Paul greets these brethren from his location in southern Greece today. The NIV Biblical Theology Study Bible explains how he knew them: “Paul had been engaged in missionary work for 25 years when he wrote Romans. He had developed relationships with believers scattered all across the eastern Mediterranean world” (Tecarta Bible App). Evidently, these folks now lived in Rome. This source continues: “Phoebe was a prominent Christian who was planning to travel to Rome. Paul probably took the opportunity of her planned trip to entrust her with the delivery of his letter to the Roman Christians” (Ibid.).

Who was Phebe?

The Expository Notes of Dr. Constable declares Paul gave special mention of several women in this chapter: “Notice that the ministry of women in the Roman church is quite evident in this chapter. Paul referred to nine prominent women: Phoebe, Prisca, Mary, Tryphena, Thyphosa, Persis, Rufus’ mother, Julia, and Nereus’ sister” (e-Sword 13.0.0).

Lange’s Commentary on the OT and NT explains that Phebe’s name: “…is derived from Φοῖβος, Phœbus (Apollo) [the sun god], but there is nothing remarkable in this, since the etymology would be as little recalled then, as now, in the case of proper names.—R.] See 2 Corinthians 5:12” (e-Sword 13.0.0). One may wonder why she retained a pagan name after her conversion. The Cambridge Bible for Schools and Colleges clarifies: “The early Christian converts seem to have had no scruple in retaining a pre-baptismal name even when the name (as in this case) was that of a heathen deity. Cp. Hermes, (Romans 16:14); Nereus, (Romans 16:15); and such derivative names as Demetrius (3 John 1:12)” (Ibid.).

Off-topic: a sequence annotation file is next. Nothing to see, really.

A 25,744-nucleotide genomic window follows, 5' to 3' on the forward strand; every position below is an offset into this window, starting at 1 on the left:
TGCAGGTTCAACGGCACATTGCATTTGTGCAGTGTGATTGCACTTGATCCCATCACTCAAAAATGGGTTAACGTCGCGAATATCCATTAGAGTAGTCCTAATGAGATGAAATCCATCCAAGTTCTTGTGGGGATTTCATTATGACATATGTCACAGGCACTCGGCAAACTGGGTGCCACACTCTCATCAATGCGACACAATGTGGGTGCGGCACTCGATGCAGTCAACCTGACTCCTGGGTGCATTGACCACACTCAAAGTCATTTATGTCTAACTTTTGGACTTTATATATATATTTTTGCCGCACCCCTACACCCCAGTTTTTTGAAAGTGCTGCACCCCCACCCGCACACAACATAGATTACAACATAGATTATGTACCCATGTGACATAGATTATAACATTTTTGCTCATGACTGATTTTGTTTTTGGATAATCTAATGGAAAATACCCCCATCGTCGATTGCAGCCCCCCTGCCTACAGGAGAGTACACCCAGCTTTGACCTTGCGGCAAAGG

Paul first refers to Phebe as our sister – i.e., a fellow believer. Then he calls her a servant. This has aroused much scholarly discussion on just how Paul used this term so early in the history of the Church of God. The ESV Study Bible explains: “Scholars debate whether Phoebe is a servant in a general sense, or whether she served as a deacon [deaconess], since the Greek word diakonos can mean either ‘servant’ (13:4; 15:8; 1 Cor. 3:5; 1 Tim. 4:6) or ‘deacon’ (referring to a church office; Phil. 1:1; 1 Tim. 3:8, 12)” (Tecarta Bible App). Later the office of deaconess became an ordained position in the church. However, it is unclear here whether Paul intended this meaning.